Much of TV technology is suffering from being stuck in a no-man's land stuck between the worlds of IT, TV engineering and TV ownership and associated finance.
Many of the old world TV engineers initially rejected the early production control arrangements which were built on general purpose computers. In fact, they rejected pretty much anything which hadn't been built with massive redundancy and well-documented, graceful failure tendencies. So many of them never gained any experience with these platforms until they were forced to, late in the game.
Meanwhile, station owners and managers have been desperate to trim costs, and the last 10 years have created many ways to replace expensive dedicated hardware or humans with general purpose computers. For the people making these computer systems, they cut costs to be competitive with one another by using off-the-shelf windows and other components, just like the rest of the IT world.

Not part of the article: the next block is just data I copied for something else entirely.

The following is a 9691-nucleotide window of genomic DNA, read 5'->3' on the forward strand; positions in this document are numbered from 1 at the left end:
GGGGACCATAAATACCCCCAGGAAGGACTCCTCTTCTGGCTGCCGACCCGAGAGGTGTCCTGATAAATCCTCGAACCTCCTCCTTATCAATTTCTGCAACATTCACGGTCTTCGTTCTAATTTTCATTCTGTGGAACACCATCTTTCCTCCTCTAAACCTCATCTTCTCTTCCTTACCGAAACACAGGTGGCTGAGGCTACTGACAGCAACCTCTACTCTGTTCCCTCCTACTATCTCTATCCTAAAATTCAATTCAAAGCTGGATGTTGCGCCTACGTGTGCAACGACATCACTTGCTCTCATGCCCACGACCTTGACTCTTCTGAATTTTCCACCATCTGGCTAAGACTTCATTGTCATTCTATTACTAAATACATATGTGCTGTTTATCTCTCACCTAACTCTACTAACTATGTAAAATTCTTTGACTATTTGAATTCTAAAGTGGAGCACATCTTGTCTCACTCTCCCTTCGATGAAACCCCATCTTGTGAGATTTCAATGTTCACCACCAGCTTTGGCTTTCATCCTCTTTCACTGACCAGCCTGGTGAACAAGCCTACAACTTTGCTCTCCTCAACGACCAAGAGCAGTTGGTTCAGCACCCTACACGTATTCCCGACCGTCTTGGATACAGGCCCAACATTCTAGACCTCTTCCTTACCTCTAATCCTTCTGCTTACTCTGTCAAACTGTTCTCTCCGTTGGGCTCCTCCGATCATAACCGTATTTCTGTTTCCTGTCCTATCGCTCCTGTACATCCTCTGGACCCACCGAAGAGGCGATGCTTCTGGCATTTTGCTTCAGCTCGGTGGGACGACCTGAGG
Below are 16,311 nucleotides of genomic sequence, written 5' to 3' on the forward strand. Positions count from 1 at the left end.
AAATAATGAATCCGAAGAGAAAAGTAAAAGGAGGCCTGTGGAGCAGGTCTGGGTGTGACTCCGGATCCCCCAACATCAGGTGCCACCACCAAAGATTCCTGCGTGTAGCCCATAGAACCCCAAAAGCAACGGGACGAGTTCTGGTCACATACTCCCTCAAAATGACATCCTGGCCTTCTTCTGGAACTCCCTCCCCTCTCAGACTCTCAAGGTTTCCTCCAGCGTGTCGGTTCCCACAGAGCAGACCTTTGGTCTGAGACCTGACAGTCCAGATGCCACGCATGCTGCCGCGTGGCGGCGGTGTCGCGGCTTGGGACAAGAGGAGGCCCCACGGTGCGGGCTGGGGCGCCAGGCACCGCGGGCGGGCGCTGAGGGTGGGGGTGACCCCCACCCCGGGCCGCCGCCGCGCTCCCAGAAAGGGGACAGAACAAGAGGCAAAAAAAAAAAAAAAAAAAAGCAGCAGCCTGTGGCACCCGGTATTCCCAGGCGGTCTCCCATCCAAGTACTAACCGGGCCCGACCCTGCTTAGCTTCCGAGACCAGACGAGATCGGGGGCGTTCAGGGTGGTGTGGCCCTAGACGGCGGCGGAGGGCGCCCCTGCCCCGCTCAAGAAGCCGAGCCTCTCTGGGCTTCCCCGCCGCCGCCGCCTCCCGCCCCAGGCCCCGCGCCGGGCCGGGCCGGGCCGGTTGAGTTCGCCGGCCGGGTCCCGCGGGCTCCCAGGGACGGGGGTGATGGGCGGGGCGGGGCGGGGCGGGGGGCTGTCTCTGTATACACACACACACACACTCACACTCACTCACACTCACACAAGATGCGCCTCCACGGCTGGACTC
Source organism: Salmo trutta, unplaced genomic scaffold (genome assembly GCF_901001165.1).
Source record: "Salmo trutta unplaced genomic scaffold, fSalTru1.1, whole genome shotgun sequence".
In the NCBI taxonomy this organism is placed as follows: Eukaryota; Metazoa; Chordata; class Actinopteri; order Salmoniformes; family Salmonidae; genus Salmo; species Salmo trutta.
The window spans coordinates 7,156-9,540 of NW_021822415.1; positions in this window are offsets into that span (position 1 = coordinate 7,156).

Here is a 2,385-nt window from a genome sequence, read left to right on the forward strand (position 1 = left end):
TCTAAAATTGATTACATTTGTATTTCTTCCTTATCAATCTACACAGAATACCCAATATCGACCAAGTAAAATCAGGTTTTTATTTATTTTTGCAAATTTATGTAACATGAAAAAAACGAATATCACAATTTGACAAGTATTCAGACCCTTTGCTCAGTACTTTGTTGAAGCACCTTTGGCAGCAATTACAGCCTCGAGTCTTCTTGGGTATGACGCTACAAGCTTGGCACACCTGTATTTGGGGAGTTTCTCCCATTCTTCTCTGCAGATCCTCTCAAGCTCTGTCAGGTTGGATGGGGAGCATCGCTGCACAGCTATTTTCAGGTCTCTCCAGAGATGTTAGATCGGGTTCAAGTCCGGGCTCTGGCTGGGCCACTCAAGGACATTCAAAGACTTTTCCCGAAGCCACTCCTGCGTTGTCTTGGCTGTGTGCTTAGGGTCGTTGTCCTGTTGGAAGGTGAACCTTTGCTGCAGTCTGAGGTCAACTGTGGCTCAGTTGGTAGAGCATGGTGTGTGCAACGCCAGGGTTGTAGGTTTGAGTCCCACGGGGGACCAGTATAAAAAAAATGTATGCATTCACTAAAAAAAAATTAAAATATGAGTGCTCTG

So the new shape of hell involves old-school video engineers who don't trust the new kit and don't want anything to do with it and often refuse to take responsibility for it while retreating back to specialties not yet replaced by general purpose equipment. Management solves that problem by tossing IT whiz kids into the mix, and they typically have no understanding of a production schedule or the impact of a mis-timed update.
There you are, with the near-perfect storm where management literally can't afford to do it the old way with reliable dedicated gear and quality human talent. Yet it stumbles forward with two (often hostile) classes of engineers with different mindsets and operational priorities working to er, patch it together. Toss in a "free" installation of new robots by the vendor's own team and you can guarantee that the resident crew left to deal with it won't understand the cable markings or operational control.
As for the parking lot broadcast? It feels safe to guess that the studio had installed robotic cameras in the newsroom, and without a working control system or trained/rehearsed operators on staff, it probably made more sense to activate their emergency remote broadcast plan. Note that this would also clear the studio to give engineering more time to clean up for the 5pm.